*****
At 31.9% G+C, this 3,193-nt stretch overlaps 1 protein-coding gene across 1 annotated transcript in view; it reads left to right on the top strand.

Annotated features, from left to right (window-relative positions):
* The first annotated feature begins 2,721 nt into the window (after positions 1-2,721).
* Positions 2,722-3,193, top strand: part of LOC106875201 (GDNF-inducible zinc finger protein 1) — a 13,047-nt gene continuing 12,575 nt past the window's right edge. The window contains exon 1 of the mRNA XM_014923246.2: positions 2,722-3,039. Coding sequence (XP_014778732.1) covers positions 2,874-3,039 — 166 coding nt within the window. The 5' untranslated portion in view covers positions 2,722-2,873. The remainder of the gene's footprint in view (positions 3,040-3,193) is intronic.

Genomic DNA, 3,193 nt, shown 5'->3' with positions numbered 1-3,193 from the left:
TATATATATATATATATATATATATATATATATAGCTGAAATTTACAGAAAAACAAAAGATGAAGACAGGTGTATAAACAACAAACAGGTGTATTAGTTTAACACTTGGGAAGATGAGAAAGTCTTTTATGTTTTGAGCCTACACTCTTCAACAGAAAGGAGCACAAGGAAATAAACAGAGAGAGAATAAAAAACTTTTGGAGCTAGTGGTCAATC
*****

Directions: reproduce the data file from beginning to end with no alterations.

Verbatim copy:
At 31.9% G+C, this 3,193-nt stretch overlaps 1 protein-coding gene across 1 annotated transcript in view; it reads left to right on the top strand.

Annotated features, from left to right (window-relative positions):
* The first annotated feature begins 2,721 nt into the window (after positions 1-2,721).
* Positions 2,722-3,193, top strand: part of LOC106875201 (GDNF-inducible zinc finger protein 1) — a 13,047-nt gene continuing 12,575 nt past the window's right edge. The window contains exon 1 of the mRNA XM_014923246.2: positions 2,722-3,039. Coding sequence (XP_014778732.1) covers positions 2,874-3,039 — 166 coding nt within the window. The 5' untranslated portion in view covers positions 2,722-2,873. The remainder of the gene's footprint in view (positions 3,040-3,193) is intronic.

Genomic DNA, 3,193 nt, shown 5'->3' with positions numbered 1-3,193 from the left:
TATATATATATATATATATATATATATATATATAGCTGAAATTTACAGAAAAACAAAAGATGAAGACAGGTGTATAAACAACAAACAGGTGTATTAGTTTAACACTTGGGAAGATGAGAAAGTCTTTTATGTTTTGAGCCTACACTCTTCAACAGAAAGGAGCACAAGGAAATAAACAGAGAGAGAATAAAAAACTTTTGGAGCTAGTGGTCAATC